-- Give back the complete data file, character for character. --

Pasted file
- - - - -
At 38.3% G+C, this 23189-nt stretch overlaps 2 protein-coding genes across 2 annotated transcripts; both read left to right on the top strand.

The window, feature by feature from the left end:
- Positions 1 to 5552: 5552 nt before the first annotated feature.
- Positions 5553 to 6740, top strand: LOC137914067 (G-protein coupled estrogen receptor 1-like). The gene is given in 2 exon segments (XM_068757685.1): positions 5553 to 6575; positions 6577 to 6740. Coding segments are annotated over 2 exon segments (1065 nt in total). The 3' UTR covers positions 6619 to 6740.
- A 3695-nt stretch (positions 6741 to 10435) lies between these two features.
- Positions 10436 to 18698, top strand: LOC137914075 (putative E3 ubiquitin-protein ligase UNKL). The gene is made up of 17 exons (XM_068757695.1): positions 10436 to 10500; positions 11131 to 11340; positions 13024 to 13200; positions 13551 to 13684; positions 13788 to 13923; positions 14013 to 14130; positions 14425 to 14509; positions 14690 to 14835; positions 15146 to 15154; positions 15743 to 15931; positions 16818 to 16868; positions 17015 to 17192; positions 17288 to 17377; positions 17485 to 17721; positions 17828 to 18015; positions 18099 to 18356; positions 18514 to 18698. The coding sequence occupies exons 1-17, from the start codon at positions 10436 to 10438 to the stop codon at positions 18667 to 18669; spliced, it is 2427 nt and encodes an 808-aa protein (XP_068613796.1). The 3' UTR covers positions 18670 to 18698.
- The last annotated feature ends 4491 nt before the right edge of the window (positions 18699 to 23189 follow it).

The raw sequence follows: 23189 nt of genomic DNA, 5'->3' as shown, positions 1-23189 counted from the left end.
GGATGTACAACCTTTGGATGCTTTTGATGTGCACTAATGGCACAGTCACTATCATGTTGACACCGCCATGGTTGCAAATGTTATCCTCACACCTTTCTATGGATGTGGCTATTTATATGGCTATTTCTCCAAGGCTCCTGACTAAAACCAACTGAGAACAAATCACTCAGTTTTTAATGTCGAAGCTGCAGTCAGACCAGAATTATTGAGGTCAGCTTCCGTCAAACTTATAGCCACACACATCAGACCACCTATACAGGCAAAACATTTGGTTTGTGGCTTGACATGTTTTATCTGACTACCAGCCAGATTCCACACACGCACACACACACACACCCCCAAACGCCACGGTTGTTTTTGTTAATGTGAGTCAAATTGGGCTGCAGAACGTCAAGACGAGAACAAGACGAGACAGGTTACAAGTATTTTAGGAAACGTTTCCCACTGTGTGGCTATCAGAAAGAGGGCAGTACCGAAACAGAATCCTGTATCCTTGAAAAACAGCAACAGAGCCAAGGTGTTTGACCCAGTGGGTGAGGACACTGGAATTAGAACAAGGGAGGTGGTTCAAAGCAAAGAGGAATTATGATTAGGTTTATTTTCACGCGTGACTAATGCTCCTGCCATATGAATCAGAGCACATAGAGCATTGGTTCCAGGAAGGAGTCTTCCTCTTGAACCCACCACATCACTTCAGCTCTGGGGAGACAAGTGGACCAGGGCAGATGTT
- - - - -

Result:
At 38.3% G+C, this 23189-nt stretch overlaps 2 protein-coding genes across 2 annotated transcripts; both read left to right on the top strand.

The window, feature by feature from the left end:
- Positions 1 to 5552: 5552 nt before the first annotated feature.
- Positions 5553 to 6740, top strand: LOC137914067 (G-protein coupled estrogen receptor 1-like). The gene is given in 2 exon segments (XM_068757685.1): positions 5553 to 6575; positions 6577 to 6740. Coding segments are annotated over 2 exon segments (1065 nt in total). The 3' UTR covers positions 6619 to 6740.
- A 3695-nt stretch (positions 6741 to 10435) lies between these two features.
- Positions 10436 to 18698, top strand: LOC137914075 (putative E3 ubiquitin-protein ligase UNKL). The gene is made up of 17 exons (XM_068757695.1): positions 10436 to 10500; positions 11131 to 11340; positions 13024 to 13200; positions 13551 to 13684; positions 13788 to 13923; positions 14013 to 14130; positions 14425 to 14509; positions 14690 to 14835; positions 15146 to 15154; positions 15743 to 15931; positions 16818 to 16868; positions 17015 to 17192; positions 17288 to 17377; positions 17485 to 17721; positions 17828 to 18015; positions 18099 to 18356; positions 18514 to 18698. The coding sequence occupies exons 1-17, from the start codon at positions 10436 to 10438 to the stop codon at positions 18667 to 18669; spliced, it is 2427 nt and encodes an 808-aa protein (XP_068613796.1). The 3' UTR covers positions 18670 to 18698.
- The last annotated feature ends 4491 nt before the right edge of the window (positions 18699 to 23189 follow it).

The raw sequence follows: 23189 nt of genomic DNA, 5'->3' as shown, positions 1-23189 counted from the left end.
GGATGTACAACCTTTGGATGCTTTTGATGTGCACTAATGGCACAGTCACTATCATGTTGACACCGCCATGGTTGCAAATGTTATCCTCACACCTTTCTATGGATGTGGCTATTTATATGGCTATTTCTCCAAGGCTCCTGACTAAAACCAACTGAGAACAAATCACTCAGTTTTTAATGTCGAAGCTGCAGTCAGACCAGAATTATTGAGGTCAGCTTCCGTCAAACTTATAGCCACACACATCAGACCACCTATACAGGCAAAACATTTGGTTTGTGGCTTGACATGTTTTATCTGACTACCAGCCAGATTCCACACACGCACACACACACACACCCCCAAACGCCACGGTTGTTTTTGTTAATGTGAGTCAAATTGGGCTGCAGAACGTCAAGACGAGAACAAGACGAGACAGGTTACAAGTATTTTAGGAAACGTTTCCCACTGTGTGGCTATCAGAAAGAGGGCAGTACCGAAACAGAATCCTGTATCCTTGAAAAACAGCAACAGAGCCAAGGTGTTTGACCCAGTGGGTGAGGACACTGGAATTAGAACAAGGGAGGTGGTTCAAAGCAAAGAGGAATTATGATTAGGTTTATTTTCACGCGTGACTAATGCTCCTGCCATATGAATCAGAGCACATAGAGCATTGGTTCCAGGAAGGAGTCTTCCTCTTGAACCCACCACATCACTTCAGCTCTGGGGAGACAAGTGGACCAGGGCAGATGTT